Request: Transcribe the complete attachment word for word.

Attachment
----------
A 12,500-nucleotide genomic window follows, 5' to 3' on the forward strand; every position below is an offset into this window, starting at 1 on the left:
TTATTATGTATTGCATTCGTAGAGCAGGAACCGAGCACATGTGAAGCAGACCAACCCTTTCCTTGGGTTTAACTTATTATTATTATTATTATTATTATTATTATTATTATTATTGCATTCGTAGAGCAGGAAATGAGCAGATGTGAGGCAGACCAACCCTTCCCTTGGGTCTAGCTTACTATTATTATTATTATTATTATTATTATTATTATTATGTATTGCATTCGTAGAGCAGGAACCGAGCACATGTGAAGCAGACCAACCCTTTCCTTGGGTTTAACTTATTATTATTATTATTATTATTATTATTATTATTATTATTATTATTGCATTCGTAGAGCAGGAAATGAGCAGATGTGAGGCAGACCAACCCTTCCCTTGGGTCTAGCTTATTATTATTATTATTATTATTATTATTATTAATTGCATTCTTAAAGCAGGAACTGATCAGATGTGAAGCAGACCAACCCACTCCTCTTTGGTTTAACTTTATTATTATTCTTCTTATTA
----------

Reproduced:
A 12,500-nucleotide genomic window follows, 5' to 3' on the forward strand; every position below is an offset into this window, starting at 1 on the left:
TTATTATGTATTGCATTCGTAGAGCAGGAACCGAGCACATGTGAAGCAGACCAACCCTTTCCTTGGGTTTAACTTATTATTATTATTATTATTATTATTATTATTATTATTATTGCATTCGTAGAGCAGGAAATGAGCAGATGTGAGGCAGACCAACCCTTCCCTTGGGTCTAGCTTACTATTATTATTATTATTATTATTATTATTATTATTATGTATTGCATTCGTAGAGCAGGAACCGAGCACATGTGAAGCAGACCAACCCTTTCCTTGGGTTTAACTTATTATTATTATTATTATTATTATTATTATTATTATTATTATTATTGCATTCGTAGAGCAGGAAATGAGCAGATGTGAGGCAGACCAACCCTTCCCTTGGGTCTAGCTTATTATTATTATTATTATTATTATTATTATTAATTGCATTCTTAAAGCAGGAACTGATCAGATGTGAAGCAGACCAACCCACTCCTCTTTGGTTTAACTTTATTATTATTCTTCTTATTA